Case study

Cognitive neuroscientist — Jazmin Morrone

Jazmin used her passion for STEM and building collaborative partnerships to find and develop her role as research scientist

How did you get your job as a neuroscientist?

I work as both a research scientist and a laboratory technician within the Faculty of Sport, Technology and Health Science department of St Mary's University. My pathway into this role involved several steps.

As an undergraduate student, I found inspiration for physics and mathematics and enthusiastically supported initiatives that would enable me to share this with others.

Working actively both as a student ambassador and widening participation ambassador, enabled me to represent my programme and share my experience by engaging with prospective students.

This swiftly led to me conducting workshops for various STEM (science, technology, engineering, and mathematics) subjects, and then supporting wider outreach initiatives within the faculty.

While studying for my Masters, which was neuroscience research driven, I was asked to support the teaching of STEM-based modules for several degrees. These activities led to my involvement in some expansive research projects.

How relevant is your degree to your neuroscience job?

My undergraduate degree provided me with a fundamental understanding of the practical principles of physics and mathematics. This knowledge helps me in my role every day, to make sense of the data we extract from the brain, in applying principles, using equipment effectively and implementing mathematical-based tools, models, and techniques.

Completing a Master of Research taught me the essential analytical, technical, and research-based principles I need to perform scientific research.

What are your main work activities?

Working as a research scientist and laboratory technician, I am involved in supporting and conducting research, and teaching, throughout various degrees and departments within the faculty.

In my neuroscience research role, I use virtual reality and neuroimaging techniques, as a means of detecting and monitoring neuronal markers associated with various parameters, environments, and/or neurocognitive states. This research is aimed to be used as a means of optimising human performance, particularly within specialised populations, such as athletes.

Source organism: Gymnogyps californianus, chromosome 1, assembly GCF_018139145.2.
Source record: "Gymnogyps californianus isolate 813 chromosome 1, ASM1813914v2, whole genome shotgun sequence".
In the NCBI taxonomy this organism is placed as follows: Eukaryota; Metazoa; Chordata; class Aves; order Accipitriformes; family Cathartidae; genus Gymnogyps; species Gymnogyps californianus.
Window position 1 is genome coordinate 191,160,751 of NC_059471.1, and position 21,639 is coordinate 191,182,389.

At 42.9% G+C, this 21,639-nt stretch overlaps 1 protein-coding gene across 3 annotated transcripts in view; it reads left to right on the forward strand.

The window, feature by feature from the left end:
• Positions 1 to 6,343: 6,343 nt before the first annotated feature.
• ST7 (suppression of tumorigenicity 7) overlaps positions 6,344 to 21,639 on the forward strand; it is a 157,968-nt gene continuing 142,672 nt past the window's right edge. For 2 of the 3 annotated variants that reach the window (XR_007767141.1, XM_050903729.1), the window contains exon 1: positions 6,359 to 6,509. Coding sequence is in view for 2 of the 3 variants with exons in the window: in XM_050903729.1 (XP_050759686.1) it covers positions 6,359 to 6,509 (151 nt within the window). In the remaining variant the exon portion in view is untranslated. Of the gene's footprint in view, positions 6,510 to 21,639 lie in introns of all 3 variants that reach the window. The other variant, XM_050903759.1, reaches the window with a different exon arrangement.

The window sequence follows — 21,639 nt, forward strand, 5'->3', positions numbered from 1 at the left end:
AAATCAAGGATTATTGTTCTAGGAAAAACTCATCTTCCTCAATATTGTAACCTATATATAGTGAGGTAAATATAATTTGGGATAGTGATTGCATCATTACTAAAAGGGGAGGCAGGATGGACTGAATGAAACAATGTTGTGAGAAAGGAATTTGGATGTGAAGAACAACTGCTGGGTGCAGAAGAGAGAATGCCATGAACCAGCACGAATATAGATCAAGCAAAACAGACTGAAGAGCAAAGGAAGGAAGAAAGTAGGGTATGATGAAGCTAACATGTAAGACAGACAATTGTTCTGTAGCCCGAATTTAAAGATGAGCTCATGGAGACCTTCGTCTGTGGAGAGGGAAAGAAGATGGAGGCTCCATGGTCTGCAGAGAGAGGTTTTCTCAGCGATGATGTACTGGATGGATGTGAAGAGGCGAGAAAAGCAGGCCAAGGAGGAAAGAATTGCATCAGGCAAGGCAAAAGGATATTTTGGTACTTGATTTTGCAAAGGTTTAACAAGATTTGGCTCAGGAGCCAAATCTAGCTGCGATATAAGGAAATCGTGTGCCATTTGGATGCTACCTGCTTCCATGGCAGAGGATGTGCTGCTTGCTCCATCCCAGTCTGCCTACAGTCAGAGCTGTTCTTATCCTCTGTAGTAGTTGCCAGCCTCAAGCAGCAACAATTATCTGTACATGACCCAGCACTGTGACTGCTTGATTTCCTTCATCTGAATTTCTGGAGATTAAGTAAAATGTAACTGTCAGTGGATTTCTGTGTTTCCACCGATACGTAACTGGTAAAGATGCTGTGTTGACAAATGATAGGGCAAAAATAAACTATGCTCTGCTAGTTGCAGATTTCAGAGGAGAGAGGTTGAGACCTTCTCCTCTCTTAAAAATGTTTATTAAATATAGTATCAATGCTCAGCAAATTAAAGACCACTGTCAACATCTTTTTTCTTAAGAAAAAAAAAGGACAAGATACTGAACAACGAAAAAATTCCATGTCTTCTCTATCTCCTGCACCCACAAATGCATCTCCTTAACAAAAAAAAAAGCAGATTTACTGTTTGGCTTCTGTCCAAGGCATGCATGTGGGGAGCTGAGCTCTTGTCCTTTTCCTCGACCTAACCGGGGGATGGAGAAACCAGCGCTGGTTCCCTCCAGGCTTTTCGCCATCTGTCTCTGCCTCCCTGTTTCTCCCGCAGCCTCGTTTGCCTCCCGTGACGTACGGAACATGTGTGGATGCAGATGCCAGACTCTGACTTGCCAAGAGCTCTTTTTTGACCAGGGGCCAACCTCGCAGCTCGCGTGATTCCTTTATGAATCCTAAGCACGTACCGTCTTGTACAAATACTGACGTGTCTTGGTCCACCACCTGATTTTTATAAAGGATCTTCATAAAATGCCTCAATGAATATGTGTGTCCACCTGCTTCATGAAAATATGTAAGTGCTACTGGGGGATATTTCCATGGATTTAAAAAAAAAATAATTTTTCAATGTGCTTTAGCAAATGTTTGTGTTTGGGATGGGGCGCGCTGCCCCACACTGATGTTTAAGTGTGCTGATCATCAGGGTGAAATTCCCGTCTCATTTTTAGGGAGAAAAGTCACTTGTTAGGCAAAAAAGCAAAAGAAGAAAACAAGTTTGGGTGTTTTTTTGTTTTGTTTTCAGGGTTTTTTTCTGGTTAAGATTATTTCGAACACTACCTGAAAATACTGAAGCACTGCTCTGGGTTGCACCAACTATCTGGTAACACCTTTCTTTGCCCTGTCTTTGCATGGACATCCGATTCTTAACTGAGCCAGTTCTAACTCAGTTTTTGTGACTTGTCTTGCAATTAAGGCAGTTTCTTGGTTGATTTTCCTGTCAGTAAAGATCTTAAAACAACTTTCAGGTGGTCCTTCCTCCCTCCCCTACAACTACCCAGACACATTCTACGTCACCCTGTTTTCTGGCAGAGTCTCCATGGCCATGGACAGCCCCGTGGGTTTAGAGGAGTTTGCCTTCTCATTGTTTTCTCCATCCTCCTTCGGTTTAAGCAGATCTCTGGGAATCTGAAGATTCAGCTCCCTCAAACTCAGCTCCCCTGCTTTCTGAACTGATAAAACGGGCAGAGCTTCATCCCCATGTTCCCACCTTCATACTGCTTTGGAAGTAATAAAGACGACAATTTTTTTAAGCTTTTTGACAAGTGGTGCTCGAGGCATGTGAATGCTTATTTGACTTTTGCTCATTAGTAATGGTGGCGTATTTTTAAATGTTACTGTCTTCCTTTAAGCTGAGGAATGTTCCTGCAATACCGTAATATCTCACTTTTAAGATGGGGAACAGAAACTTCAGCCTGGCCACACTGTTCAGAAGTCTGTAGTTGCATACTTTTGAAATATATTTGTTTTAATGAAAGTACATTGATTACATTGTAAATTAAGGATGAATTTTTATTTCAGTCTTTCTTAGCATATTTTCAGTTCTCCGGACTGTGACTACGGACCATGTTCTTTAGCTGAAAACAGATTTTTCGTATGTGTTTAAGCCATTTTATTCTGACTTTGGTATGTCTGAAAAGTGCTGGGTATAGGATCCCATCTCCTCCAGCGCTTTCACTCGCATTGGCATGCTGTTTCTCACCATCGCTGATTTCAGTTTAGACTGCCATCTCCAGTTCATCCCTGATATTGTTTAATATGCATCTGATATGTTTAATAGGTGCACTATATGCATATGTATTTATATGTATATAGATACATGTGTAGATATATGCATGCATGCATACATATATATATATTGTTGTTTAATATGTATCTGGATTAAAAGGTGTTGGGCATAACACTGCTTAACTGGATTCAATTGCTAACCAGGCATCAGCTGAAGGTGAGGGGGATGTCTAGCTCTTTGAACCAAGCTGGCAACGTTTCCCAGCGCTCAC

A typical day begins early, and I spend much of the time researching, reading, and preparing content for the day. I then head to campus where my day is a mixture of teaching, laboratory support, meetings, brainstorming, planning, researching, data collection, analysis and writing.

How has your role developed and what are your career ambitions?

My main career ambition is to work on high-impact projects that help improve the quality of people’s lives.

I hope that by continuing my neuroscience research, I can provide new insight into our understanding of the brain, in a way that can be used for practical purposes. More specifically, with the aim of optimising performance, supporting rehabilitation initiatives, facilitating against cognitive decline, and/or supporting injury prevention.

What do you enjoy about working in neuroscience?

The most enjoyable aspect of my job is seeing how ideas, concepts, and theories come to life. It often takes a lot of time, hard work, and perseverance for a seed of an idea to transform into an integrative project. But being a part of this process and experiencing the evolution is invaluable.

St Mary's University is renowned for its facilities and the work we do in human performance. This stems across multiple disciplines, such as physiology, biomechanics and neuroscience. This means that, not only are tools, techniques, and equipment inevitably shared across departments, but so too are knowledge and ideas.

What are the most challenging parts of your neuroscientist role?

I would say the biggest challenge is the amount there is to learn in this field, and yet it is also the thing that makes it so rewarding.

There will always be new technology to explore, techniques to learn, models to test/implement, structures to re-evaluate and optimise and published works to read and learn from.

What are your top tips for choosing a Masters?

Identify the key element you want to take away from a Masters degree. Since it allows you to explore specific aspects of a field in greater depth, it can be extremely advantageous if you’re interested in working in a highly specific or niche field.

Alternatively, your choice of Masters may be driven, like it was for me, by a fascination in the exploration of knowledge. In my case, knowledge through research in the field of neuroscience. The MRes route offered me the chance to  develop my knowledge and skills relating to scientific practice and the standards associated with research.

Any words of advice for someone who wants a career as a neuroscientist?

Gain experience, either through a student internship or some form of work placement. Laboratory experience is extraordinarily valuable. Understanding how to integrate textbook knowledge into a practical application is something only achieved with practical experience.

Be persistent, scientific research, can be both physically and mentally demanding and things do not always go how we anticipate them. So it’s important to keep reminding yourself of your end goal.

Put yourself out there, ask questions, register for conferences, go to talks, attend events. Networking will allow you to explore the field to a greater depth and broaden your horizon of opportunities

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